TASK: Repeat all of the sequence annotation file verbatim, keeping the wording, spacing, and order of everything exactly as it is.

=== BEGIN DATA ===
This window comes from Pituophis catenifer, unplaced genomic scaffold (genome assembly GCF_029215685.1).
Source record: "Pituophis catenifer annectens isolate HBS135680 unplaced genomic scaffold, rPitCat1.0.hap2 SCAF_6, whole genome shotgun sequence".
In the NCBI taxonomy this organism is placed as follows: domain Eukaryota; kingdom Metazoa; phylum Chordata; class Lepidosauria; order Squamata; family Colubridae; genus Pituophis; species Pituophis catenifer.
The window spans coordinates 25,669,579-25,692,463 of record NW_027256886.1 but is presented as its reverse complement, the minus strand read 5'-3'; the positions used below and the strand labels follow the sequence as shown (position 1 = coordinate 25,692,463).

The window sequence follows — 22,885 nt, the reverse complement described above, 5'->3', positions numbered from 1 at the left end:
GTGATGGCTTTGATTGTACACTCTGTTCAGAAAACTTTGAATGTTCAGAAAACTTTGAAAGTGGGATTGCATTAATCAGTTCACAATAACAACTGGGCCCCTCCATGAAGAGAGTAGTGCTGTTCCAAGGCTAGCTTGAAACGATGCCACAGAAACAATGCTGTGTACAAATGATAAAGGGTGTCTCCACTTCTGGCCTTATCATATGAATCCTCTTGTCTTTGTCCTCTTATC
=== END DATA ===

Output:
This window comes from Pituophis catenifer, unplaced genomic scaffold (genome assembly GCF_029215685.1).
Source record: "Pituophis catenifer annectens isolate HBS135680 unplaced genomic scaffold, rPitCat1.0.hap2 SCAF_6, whole genome shotgun sequence".
In the NCBI taxonomy this organism is placed as follows: domain Eukaryota; kingdom Metazoa; phylum Chordata; class Lepidosauria; order Squamata; family Colubridae; genus Pituophis; species Pituophis catenifer.
The window spans coordinates 25,669,579-25,692,463 of record NW_027256886.1 but is presented as its reverse complement, the minus strand read 5'-3'; the positions used below and the strand labels follow the sequence as shown (position 1 = coordinate 25,692,463).

The window sequence follows — 22,885 nt, the reverse complement described above, 5'->3', positions numbered from 1 at the left end:
GTGATGGCTTTGATTGTACACTCTGTTCAGAAAACTTTGAATGTTCAGAAAACTTTGAAAGTGGGATTGCATTAATCAGTTCACAATAACAACTGGGCCCCTCCATGAAGAGAGTAGTGCTGTTCCAAGGCTAGCTTGAAACGATGCCACAGAAACAATGCTGTGTACAAATGATAAAGGGTGTCTCCACTTCTGGCCTTATCATATGAATCCTCTTGTCTTTGTCCTCTTATC